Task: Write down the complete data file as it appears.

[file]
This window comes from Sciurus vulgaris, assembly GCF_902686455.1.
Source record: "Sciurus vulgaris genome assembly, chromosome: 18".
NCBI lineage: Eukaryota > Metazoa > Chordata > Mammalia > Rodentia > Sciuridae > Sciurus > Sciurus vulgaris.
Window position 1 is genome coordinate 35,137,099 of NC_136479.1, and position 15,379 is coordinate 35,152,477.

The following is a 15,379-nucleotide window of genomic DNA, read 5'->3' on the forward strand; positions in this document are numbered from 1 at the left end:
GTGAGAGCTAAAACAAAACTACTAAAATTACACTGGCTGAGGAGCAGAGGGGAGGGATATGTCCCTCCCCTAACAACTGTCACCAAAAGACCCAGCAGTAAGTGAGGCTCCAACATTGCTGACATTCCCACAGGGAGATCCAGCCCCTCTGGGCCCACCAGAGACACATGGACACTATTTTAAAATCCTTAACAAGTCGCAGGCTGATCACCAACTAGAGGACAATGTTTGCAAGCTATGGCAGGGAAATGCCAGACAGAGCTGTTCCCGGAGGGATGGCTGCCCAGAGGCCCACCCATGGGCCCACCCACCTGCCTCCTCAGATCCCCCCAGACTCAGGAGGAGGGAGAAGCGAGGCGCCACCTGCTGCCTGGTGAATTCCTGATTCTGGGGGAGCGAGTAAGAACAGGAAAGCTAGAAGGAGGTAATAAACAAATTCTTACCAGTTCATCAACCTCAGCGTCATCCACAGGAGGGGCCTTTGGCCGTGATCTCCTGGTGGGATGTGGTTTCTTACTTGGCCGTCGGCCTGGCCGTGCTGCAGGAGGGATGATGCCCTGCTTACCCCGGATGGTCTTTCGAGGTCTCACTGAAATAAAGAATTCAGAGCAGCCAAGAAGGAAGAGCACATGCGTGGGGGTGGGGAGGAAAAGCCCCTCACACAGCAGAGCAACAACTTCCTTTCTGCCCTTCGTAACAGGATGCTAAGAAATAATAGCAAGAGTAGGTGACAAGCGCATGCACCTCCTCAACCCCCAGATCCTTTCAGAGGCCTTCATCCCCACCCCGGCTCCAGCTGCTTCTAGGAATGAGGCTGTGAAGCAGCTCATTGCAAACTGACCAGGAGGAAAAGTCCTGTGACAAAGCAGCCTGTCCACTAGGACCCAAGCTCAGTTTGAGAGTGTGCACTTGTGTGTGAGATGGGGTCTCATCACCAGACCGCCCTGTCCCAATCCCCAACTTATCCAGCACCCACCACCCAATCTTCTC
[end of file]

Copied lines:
This window comes from Sciurus vulgaris, assembly GCF_902686455.1.
Source record: "Sciurus vulgaris genome assembly, chromosome: 18".
NCBI lineage: Eukaryota > Metazoa > Chordata > Mammalia > Rodentia > Sciuridae > Sciurus > Sciurus vulgaris.
Window position 1 is genome coordinate 35,137,099 of NC_136479.1, and position 15,379 is coordinate 35,152,477.

The following is a 15,379-nucleotide window of genomic DNA, read 5'->3' on the forward strand; positions in this document are numbered from 1 at the left end:
GTGAGAGCTAAAACAAAACTACTAAAATTACACTGGCTGAGGAGCAGAGGGGAGGGATATGTCCCTCCCCTAACAACTGTCACCAAAAGACCCAGCAGTAAGTGAGGCTCCAACATTGCTGACATTCCCACAGGGAGATCCAGCCCCTCTGGGCCCACCAGAGACACATGGACACTATTTTAAAATCCTTAACAAGTCGCAGGCTGATCACCAACTAGAGGACAATGTTTGCAAGCTATGGCAGGGAAATGCCAGACAGAGCTGTTCCCGGAGGGATGGCTGCCCAGAGGCCCACCCATGGGCCCACCCACCTGCCTCCTCAGATCCCCCCAGACTCAGGAGGAGGGAGAAGCGAGGCGCCACCTGCTGCCTGGTGAATTCCTGATTCTGGGGGAGCGAGTAAGAACAGGAAAGCTAGAAGGAGGTAATAAACAAATTCTTACCAGTTCATCAACCTCAGCGTCATCCACAGGAGGGGCCTTTGGCCGTGATCTCCTGGTGGGATGTGGTTTCTTACTTGGCCGTCGGCCTGGCCGTGCTGCAGGAGGGATGATGCCCTGCTTACCCCGGATGGTCTTTCGAGGTCTCACTGAAATAAAGAATTCAGAGCAGCCAAGAAGGAAGAGCACATGCGTGGGGGTGGGGAGGAAAAGCCCCTCACACAGCAGAGCAACAACTTCCTTTCTGCCCTTCGTAACAGGATGCTAAGAAATAATAGCAAGAGTAGGTGACAAGCGCATGCACCTCCTCAACCCCCAGATCCTTTCAGAGGCCTTCATCCCCACCCCGGCTCCAGCTGCTTCTAGGAATGAGGCTGTGAAGCAGCTCATTGCAAACTGACCAGGAGGAAAAGTCCTGTGACAAAGCAGCCTGTCCACTAGGACCCAAGCTCAGTTTGAGAGTGTGCACTTGTGTGTGAGATGGGGTCTCATCACCAGACCGCCCTGTCCCAATCCCCAACTTATCCAGCACCCACCACCCAATCTTCTC